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### Technicolor

MSEL = 50, 51
ISUB =
 149 (obsolete) 191 (obsolete) 192 (obsolete) 193 (obsolete) 194 195 361 362 363 364 365 366 367 368 370 371 372 373 374 375 376 377 381 382 383 384 385 386 387 388

Technicolor (TC) uses strong dynamics instead of weakly-coupled fundamental scalars to manifest the Higgs mechanism for giving masses to the and bosons. In TC, the breaking of a chiral symmetry in a new, strongly interacting gauge theory generates the Goldstone bosons necessary for electroweak symmetry breaking (EWSB). Thus three of the technipions assume the rôle of the longitudinal components of the and bosons, but other states can remain as separate particles depending on the gauge group: technipions ( ), technirhos ( ), techniomegas ( ), etc.

No fully-realistic model of strong EWSB has been found so far, and some of the assumptions and simplifications used in model-building may need to be discarded in the future. The processes represented here correspond to several generations of development. Processes 149, 191, 192 and 193 should be considered obsolete and superseded by the other processes 194, 195 and 361-377. The former processes are kept for cross-checks and backward compatibility. In section it is discussed how processes 71-77 can be used to simulate a scenario with techni- resonances in longitudinal gauge boson scattering.

Process 149 describes the production of a spin-0 techni- meson (particle code KF = 3000331), which is an electroweak singlet and a QCD colour octet. It is one of the possible techni- particles; the name techni-' is not used universally in the literature. The techni- couples to ordinary fermions proportional to fermion mass. The dominant decay mode is therefore , if kinematically allowed. An effective -coupling arises through an anomaly, and is roughly comparable in size with that to . Techni- production at hadron colliders is therefore predominantly through fusion, as implemented in process 149. In topcolor-assisted technicolor (discussed below), particles like the techni- should not have a predominant coupling to quarks. In this sense, the process is considered obsolete.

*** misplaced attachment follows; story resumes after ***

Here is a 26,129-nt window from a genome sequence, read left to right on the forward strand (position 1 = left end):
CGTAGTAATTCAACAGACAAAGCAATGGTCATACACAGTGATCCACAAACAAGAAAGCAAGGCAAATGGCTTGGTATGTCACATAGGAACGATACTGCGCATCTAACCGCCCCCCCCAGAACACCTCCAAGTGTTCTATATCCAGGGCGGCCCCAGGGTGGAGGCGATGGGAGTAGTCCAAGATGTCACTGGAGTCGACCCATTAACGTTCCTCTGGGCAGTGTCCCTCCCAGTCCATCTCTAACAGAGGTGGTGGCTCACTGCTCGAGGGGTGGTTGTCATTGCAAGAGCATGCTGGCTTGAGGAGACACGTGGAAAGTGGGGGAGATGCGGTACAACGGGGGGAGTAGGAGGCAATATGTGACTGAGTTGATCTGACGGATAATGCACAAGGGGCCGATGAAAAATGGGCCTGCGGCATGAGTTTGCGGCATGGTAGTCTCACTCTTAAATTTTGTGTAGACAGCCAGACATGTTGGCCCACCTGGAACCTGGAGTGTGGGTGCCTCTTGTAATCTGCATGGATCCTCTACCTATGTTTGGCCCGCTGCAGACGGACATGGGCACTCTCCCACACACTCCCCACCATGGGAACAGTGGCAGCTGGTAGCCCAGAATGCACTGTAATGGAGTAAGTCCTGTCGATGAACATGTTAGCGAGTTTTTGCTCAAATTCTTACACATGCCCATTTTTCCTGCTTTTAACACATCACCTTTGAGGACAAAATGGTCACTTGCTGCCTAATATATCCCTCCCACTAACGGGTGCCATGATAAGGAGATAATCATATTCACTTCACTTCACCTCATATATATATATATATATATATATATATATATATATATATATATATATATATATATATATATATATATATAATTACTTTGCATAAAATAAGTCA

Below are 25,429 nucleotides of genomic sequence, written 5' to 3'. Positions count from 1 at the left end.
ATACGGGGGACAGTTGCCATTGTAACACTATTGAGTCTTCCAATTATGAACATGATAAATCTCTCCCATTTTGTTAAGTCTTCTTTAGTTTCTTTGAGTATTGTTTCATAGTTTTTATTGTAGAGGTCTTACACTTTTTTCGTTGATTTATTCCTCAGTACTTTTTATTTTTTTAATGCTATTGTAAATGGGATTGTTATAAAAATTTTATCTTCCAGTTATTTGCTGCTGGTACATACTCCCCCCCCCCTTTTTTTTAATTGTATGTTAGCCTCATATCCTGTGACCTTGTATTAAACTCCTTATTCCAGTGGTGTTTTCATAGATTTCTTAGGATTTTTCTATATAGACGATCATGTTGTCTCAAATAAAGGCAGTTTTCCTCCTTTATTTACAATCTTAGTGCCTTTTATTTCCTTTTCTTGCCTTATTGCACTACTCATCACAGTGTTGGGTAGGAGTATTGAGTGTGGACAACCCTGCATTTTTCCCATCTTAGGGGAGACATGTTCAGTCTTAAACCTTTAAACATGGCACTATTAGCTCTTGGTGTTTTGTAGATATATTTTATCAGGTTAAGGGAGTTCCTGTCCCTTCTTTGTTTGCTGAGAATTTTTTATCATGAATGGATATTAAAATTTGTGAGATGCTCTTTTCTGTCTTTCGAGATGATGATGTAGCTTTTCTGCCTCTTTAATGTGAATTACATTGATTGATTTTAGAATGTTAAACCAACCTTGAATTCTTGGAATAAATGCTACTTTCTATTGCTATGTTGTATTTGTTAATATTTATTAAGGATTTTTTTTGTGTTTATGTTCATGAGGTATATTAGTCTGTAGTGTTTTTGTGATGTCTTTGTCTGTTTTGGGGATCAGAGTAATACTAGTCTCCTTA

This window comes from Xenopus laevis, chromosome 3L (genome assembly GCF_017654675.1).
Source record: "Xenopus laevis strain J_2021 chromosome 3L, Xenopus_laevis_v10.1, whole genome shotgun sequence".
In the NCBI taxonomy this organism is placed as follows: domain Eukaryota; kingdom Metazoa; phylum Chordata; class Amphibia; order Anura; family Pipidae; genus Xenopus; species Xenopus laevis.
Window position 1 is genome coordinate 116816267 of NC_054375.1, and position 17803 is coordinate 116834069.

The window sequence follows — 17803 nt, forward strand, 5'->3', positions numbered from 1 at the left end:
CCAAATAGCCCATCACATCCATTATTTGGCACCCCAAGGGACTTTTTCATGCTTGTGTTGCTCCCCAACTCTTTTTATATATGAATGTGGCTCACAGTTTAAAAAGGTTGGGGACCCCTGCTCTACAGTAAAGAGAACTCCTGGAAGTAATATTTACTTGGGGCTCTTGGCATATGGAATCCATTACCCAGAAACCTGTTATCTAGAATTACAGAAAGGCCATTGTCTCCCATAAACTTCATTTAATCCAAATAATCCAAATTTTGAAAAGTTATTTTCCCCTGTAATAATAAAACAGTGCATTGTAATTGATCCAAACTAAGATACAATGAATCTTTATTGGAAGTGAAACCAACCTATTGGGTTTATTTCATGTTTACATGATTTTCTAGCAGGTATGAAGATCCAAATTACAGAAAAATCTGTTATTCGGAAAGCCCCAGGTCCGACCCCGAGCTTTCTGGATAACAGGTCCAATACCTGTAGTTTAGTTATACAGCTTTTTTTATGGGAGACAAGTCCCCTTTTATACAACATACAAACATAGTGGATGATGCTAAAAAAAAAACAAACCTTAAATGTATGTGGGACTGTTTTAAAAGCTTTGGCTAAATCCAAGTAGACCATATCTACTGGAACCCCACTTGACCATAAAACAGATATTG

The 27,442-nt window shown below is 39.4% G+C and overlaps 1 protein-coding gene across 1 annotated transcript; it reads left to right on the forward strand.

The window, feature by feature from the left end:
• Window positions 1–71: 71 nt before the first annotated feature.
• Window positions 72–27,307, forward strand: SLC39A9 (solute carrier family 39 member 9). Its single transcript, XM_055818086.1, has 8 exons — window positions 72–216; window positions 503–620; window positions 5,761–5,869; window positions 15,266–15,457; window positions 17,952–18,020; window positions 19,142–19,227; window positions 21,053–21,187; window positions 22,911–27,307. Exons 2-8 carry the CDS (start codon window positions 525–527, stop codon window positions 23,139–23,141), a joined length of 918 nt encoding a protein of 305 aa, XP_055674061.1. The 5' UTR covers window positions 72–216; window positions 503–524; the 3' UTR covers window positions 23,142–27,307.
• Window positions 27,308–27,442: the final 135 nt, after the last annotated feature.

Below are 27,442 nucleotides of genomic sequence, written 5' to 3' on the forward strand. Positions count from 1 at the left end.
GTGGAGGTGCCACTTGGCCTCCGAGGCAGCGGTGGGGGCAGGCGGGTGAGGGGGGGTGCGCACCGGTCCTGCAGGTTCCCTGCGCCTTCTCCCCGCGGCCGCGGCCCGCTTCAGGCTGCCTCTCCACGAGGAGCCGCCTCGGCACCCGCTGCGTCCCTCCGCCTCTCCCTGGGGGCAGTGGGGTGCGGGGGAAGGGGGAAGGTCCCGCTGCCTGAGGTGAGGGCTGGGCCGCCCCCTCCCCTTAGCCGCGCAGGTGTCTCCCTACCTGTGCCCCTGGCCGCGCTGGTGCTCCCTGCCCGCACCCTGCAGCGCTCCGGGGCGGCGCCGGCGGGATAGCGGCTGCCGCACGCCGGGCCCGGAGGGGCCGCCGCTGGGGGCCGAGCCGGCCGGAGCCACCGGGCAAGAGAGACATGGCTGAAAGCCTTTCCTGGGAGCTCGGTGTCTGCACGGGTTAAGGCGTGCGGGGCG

(The following discussion borrows liberally from the introduction to Ref. [Lan99a] with the author's permission.) Modern technicolor models require walking technicolor [Hol81] to prevent large flavor-changing neutral currents and the assistance of topcolor (TC2) interactions that are strong near 1 TeV [Nam88,Hil95,Lan95] to provide the large mass of the top quark. Both additions to the basic technicolor scenario [Wei79,Eic80] tend to require a large number of technifermion doublets to make the -function of walking technicolor small. They are needed in TC2 to generate the hard masses of quarks and leptons, to induce the right mixing between heavy and light quarks, and to break topcolor symmetry down to ordinary colour. A large number of techni-doublets implies a relatively low technihadron mass scale [Lan89,Eic96], set by the technipion decay constant , where GeV.

The model adopted in PYTHIA is the Technicolor Straw Man Model' (TCSM) [Lan99a,Lan02a]. The TCSM describes the phenomenology of color-singlet vector and pseudoscalar technimesons and their interactions with SM particles. These technimesons are expected to be the lowest-lying bound states of the lightest technifermion doublet, , with components that transform under technicolor as fundamentals, but are QCD singlets; they have electric charges and . The vector technimesons form a spin-one isotriplet and an isosinglet . Since techni-isospin is likely to be a good approximate symmetry, and should be approximately mass-degenerate. The pseudoscalars, or technipions, also comprise an isotriplet and an isosinglet . However, these are not mass eigenstates. In this model, they are simple, two-state mixtures of the longitudinal weak bosons , -- the true Goldstone bosons of dynamical electroweak symmetry breaking in the limit that the couplings vanish -- and mass-eigenstate pseudo-Goldstone technipions :

 (138)

where , is another mixing angle and the ellipsis refer to other technipions needed to eliminate the TC anomaly from the chiral current. These massive technipions are also expected to be approximately degenerate.